Parenting | KUNC


For many young people, sheltering at home means missing milestones and public recognition of their achievements. This is especially true for seniors graduating from high school and college.

Kendall Smith, a high school senior who lives in Tallahassee, Fla., says her school has many traditions leading up to graduation. But this year things are very different.

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It's a sunny, spring afternoon and Holly Spriggs and her teenage son, Sawyer Michaud, are digging around in her giant garden outside of Lander, Wyo.

"We're working on planting some potatoes and onions before we get some moisture here," she says. 

Spriggs is having a great time, but Sawyer would rather be snowmobiling.

Updated on March 16 at 1 p.m. ET to reflect new guidance on play dates during school closures. This is an evolving story and guidance from health authorities is evolving quickly.

I know she died, but when is Grandma coming back?

Why is your skin darker than Mommy's?

Why do we live here but Daddy doesn't?

Are you the tooth fairy?

Anyone with kids in their life knows what it's like to be surprised by a tough question. It can come at any time, often when you least expect it: at breakfast, at bedtime or from the back seat.

Katie MacDonald / WOW! Children's Museum

For children with autism and sensory processing disorders, play spaces that meet their needs can be hard to come by. WOW! Children’s Museum in Lafayette is trying to meet kids where they are and provide a space for play among children of all abilities.

The country's first free-range parenting law goes into effect in Utah May 8. But people in other states are already warming to the idea.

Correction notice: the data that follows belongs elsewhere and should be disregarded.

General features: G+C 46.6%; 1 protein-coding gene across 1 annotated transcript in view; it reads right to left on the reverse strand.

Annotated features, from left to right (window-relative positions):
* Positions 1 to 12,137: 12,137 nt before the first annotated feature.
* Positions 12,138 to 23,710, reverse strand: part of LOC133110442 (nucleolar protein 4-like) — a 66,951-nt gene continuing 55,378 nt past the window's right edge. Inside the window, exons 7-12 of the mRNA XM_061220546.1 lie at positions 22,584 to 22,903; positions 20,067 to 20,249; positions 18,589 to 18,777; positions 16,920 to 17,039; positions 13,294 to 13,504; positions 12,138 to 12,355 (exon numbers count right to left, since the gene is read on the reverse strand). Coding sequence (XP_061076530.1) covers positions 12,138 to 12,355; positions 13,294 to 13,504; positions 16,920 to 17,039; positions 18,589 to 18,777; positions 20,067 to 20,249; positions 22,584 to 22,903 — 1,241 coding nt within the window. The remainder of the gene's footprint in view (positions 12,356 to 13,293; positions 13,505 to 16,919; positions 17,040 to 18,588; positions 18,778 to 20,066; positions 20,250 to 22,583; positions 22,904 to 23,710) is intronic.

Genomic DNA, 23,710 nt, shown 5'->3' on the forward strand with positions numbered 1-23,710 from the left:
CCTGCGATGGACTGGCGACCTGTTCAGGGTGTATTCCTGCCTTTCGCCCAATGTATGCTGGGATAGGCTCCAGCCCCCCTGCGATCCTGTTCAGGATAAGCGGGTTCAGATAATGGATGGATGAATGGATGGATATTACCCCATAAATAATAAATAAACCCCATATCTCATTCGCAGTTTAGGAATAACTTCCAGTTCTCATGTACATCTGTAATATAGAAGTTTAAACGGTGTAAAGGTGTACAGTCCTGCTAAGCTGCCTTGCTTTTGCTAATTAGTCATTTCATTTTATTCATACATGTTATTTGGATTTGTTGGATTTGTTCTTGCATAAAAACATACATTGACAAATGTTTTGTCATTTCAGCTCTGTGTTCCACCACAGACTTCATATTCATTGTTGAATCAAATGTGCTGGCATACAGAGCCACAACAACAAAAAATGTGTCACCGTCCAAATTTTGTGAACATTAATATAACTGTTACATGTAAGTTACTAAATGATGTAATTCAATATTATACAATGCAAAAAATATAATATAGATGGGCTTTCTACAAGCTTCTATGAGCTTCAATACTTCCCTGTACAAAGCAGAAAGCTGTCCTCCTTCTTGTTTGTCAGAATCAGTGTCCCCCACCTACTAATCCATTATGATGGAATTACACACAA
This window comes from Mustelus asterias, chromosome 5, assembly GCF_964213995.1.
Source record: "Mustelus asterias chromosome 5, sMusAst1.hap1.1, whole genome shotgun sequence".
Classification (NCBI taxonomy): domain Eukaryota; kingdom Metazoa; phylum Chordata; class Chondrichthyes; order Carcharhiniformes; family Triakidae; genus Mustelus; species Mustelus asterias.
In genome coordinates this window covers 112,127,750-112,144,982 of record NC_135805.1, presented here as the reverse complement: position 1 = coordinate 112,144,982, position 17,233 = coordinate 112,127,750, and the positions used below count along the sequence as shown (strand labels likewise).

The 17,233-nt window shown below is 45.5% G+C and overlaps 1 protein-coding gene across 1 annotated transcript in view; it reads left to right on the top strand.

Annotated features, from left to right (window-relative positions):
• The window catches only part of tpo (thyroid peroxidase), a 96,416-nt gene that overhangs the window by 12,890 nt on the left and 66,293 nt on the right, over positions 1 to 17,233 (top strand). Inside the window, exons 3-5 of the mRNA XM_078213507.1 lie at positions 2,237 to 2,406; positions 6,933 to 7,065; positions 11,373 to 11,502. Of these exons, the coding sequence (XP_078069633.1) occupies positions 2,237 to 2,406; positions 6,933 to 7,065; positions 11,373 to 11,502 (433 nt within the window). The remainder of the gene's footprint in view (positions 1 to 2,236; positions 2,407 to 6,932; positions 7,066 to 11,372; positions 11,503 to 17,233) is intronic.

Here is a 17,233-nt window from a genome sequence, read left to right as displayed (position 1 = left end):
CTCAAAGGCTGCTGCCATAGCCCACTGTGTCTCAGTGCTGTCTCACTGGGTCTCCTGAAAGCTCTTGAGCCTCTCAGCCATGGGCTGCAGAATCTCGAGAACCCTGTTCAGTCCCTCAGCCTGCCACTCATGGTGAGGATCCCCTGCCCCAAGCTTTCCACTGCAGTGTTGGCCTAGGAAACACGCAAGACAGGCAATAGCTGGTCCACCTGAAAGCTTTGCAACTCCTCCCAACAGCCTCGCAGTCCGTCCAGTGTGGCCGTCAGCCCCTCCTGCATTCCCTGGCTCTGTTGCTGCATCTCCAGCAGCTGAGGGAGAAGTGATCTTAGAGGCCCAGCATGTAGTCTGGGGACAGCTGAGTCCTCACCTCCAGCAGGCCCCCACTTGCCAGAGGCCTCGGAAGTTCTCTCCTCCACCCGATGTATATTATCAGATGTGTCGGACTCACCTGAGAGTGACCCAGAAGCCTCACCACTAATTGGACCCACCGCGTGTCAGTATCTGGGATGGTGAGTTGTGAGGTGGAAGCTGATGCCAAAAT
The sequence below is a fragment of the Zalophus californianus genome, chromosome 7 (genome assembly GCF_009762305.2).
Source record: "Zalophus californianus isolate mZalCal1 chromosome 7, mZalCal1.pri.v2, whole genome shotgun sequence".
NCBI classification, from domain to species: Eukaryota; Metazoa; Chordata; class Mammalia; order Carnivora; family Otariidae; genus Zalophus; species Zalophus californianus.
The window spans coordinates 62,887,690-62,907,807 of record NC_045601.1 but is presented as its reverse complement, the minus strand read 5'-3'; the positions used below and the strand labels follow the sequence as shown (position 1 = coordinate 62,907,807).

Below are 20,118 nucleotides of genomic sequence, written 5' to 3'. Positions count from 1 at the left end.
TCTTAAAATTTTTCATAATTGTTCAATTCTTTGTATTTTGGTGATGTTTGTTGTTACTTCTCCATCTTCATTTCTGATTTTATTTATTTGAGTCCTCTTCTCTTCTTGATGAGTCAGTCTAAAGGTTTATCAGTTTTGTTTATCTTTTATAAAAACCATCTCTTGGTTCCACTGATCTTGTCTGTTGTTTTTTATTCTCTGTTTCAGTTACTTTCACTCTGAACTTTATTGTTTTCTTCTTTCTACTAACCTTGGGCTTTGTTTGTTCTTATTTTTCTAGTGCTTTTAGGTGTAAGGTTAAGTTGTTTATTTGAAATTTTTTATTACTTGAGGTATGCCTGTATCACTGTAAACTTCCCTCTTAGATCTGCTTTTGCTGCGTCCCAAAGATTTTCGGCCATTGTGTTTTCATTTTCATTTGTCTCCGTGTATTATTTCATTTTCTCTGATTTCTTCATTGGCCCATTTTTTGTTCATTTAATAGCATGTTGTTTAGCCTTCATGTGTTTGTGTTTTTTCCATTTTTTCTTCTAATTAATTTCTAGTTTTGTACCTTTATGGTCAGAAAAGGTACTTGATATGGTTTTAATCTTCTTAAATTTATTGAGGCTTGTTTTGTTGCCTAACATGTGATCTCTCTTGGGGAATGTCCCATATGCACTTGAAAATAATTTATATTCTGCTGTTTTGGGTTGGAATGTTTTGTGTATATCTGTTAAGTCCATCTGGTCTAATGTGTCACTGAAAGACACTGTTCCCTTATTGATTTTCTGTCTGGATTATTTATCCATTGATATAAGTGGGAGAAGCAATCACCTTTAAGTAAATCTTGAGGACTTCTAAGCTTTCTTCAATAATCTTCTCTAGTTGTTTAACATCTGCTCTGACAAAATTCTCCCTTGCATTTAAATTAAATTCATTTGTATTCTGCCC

Rozzie Sanders via Flickr / Flickr

A lot of parents may use a tablet, smartphone or other device to help their child get to sleep. What could be the harm in allowing a few minutes of playing a game or reading a picture book on a tablet? According to a sweeping review of research published in the journal Pediatrics, parents shouldn’t be in a hurry to get rid of paper books just yet.

Researchers have long documented that kids and teens who stare at their screens are more likely to experience sleep disruption.

Andre Deak / Flickr - Creative Commons

Colorado is becoming more diverse -- but children of color aren’t on equal footing with their white peers, according to the 2017 Kids Count report. The annual report by the Colorado Children’s Campaign and the Annie E. Casey Foundation focused on the state’s growing minority populations, which are expected to make up almost half of Colorado’s population by 2050.

“When you really drill down and look at the data, we see some pretty big gaps, and those gaps too often fall along racial and ethnic lines as a result of policies and practices that over the years have disproportionately limited opportunities for Colorado’s kids of color ” said Sarah Hughes, research director with the Colorado Children’s Campaign.

Charles Jones' 12-year-old son, Malik, has autism. When he found out, Jones says, the news came as a shock — and fodder for plenty of fears.

"It was like a shot in the gut," he says. "I thought my son would be nonverbal, that he would never say 'I love you.' But when he started talking he wouldn't shut up."

Marine 1st Lt. Ernesto Rodriguez is a father of two. When he deployed to Iraq in 2005, he had only recently become a dad. When he got back, he struggled to hold his life together.

But he'd never spoken about those times with his son, Sebastian, until they sat down for a StoryCorps interview.